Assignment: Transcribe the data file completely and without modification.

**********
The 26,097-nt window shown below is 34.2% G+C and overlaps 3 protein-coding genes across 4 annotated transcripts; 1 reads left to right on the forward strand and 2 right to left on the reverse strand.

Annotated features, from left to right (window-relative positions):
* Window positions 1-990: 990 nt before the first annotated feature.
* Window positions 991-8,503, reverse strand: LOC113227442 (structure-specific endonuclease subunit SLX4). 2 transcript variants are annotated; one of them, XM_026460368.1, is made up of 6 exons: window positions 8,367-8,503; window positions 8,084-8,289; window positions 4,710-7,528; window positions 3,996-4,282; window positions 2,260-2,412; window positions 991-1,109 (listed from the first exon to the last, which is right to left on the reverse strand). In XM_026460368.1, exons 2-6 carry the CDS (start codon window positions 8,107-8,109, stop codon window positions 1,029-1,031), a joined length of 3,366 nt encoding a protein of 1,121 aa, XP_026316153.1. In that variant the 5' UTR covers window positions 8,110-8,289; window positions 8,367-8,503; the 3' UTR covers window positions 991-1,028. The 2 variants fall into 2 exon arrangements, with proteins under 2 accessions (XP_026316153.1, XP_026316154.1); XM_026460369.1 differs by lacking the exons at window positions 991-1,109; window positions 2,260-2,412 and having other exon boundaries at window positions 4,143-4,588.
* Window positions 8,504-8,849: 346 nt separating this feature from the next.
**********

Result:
The 26,097-nt window shown below is 34.2% G+C and overlaps 3 protein-coding genes across 4 annotated transcripts; 1 reads left to right on the forward strand and 2 right to left on the reverse strand.

Annotated features, from left to right (window-relative positions):
* Window positions 1-990: 990 nt before the first annotated feature.
* Window positions 991-8,503, reverse strand: LOC113227442 (structure-specific endonuclease subunit SLX4). 2 transcript variants are annotated; one of them, XM_026460368.1, is made up of 6 exons: window positions 8,367-8,503; window positions 8,084-8,289; window positions 4,710-7,528; window positions 3,996-4,282; window positions 2,260-2,412; window positions 991-1,109 (listed from the first exon to the last, which is right to left on the reverse strand). In XM_026460368.1, exons 2-6 carry the CDS (start codon window positions 8,107-8,109, stop codon window positions 1,029-1,031), a joined length of 3,366 nt encoding a protein of 1,121 aa, XP_026316153.1. In that variant the 5' UTR covers window positions 8,110-8,289; window positions 8,367-8,503; the 3' UTR covers window positions 991-1,028. The 2 variants fall into 2 exon arrangements, with proteins under 2 accessions (XP_026316153.1, XP_026316154.1); XM_026460369.1 differs by lacking the exons at window positions 991-1,109; window positions 2,260-2,412 and having other exon boundaries at window positions 4,143-4,588.
* Window positions 8,504-8,849: 346 nt separating this feature from the next.